History of East Kent Railway Trust

The East Kent Railway was constructed between 1911 and 1917 to serve the growth of the Kent Coalfield that was being developed in East Kent. The consortium of Kent colliery and land owners envisaged a line that would link the collieries with the main line and a new port at Richborough.

Although Richborough became an important port during WWI, the line did not cross the River Stour until after the war, by which time the port was in decline. Branch lines to Canterbury, Deal and Birchington were planned, but never completed.

The line was built to light railway standards by engineer, Colonel H .F. Stephens. The first passengers were carried in 1916, with just a few facilities being provided for them. Passenger services between Eastry and Sandwich Road Halts were withdrawn on 31st October 1928. When the railways were Nationalised, the line became part of the British Railways Southern Region and all passenger services were completely withdrawn on 1st November 1948.

However, the line from Shepherdswell to Tilmanstone Colliery remained operational until the 1984/85 Miners Strike. Tilmanstone Colliery reopened for a short while, but eventually ceased production in October 1986. Inevitably closure of the line followed in 1987.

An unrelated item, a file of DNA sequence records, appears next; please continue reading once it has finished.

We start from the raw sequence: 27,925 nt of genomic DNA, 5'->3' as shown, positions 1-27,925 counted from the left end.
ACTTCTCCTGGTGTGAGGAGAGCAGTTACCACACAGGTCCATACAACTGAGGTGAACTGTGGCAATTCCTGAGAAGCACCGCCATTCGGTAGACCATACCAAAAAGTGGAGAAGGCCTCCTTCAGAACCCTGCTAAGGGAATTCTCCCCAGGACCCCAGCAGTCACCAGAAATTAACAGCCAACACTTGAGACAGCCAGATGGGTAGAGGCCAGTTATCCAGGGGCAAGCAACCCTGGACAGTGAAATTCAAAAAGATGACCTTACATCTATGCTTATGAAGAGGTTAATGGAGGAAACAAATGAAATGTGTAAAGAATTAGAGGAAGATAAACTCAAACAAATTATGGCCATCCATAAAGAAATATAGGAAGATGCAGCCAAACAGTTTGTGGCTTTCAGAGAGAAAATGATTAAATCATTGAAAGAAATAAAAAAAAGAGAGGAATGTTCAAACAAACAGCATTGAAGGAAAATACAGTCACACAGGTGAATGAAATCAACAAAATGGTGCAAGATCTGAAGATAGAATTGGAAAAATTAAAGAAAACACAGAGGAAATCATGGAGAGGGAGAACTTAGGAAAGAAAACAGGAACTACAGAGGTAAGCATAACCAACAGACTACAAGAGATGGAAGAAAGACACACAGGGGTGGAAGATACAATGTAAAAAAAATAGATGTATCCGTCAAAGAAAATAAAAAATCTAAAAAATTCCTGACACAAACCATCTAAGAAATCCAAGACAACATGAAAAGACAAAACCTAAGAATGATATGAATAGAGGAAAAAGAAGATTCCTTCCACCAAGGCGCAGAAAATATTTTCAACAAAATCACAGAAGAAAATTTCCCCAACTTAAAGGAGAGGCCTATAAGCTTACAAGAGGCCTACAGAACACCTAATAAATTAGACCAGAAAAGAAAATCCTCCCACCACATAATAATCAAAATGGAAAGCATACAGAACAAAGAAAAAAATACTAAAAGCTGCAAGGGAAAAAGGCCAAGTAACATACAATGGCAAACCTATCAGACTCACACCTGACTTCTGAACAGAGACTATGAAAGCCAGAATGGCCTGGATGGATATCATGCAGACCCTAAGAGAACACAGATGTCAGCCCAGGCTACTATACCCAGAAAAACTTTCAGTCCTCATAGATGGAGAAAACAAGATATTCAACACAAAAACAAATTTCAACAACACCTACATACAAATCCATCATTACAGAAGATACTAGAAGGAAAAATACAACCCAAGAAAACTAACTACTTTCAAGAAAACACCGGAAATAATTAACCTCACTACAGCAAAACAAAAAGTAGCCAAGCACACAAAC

In November 1985, the East Kent Railway Society had been formed with the intention of saving and reopening the remaining two and a quarter miles of line, but it was not until 1989 that the volunteers were able to start the massive task of clearing the tangle of shrubs, trees and other vegetation that had claimed the railway since closure. The East Kent Railway has transformed the station area and its environs at Shepherdswell, with a replica of the original station building and platform being built, along with new access roads, car parks laid, and the addition of toilet blocks, a café and picnic areas being provided.

In 1993, the Light Railway Order was obtained, allowing regular passenger trains to run on the East Kent Railway, after an absence of over forty years. Since then a new station has been built at Eythorne. In 2003, the East Kent Railway became a Charitable Trust.


History of the EKR

The image below shows where the railway used to run. Picture courtesy of www.hfstephens-museum.org.uk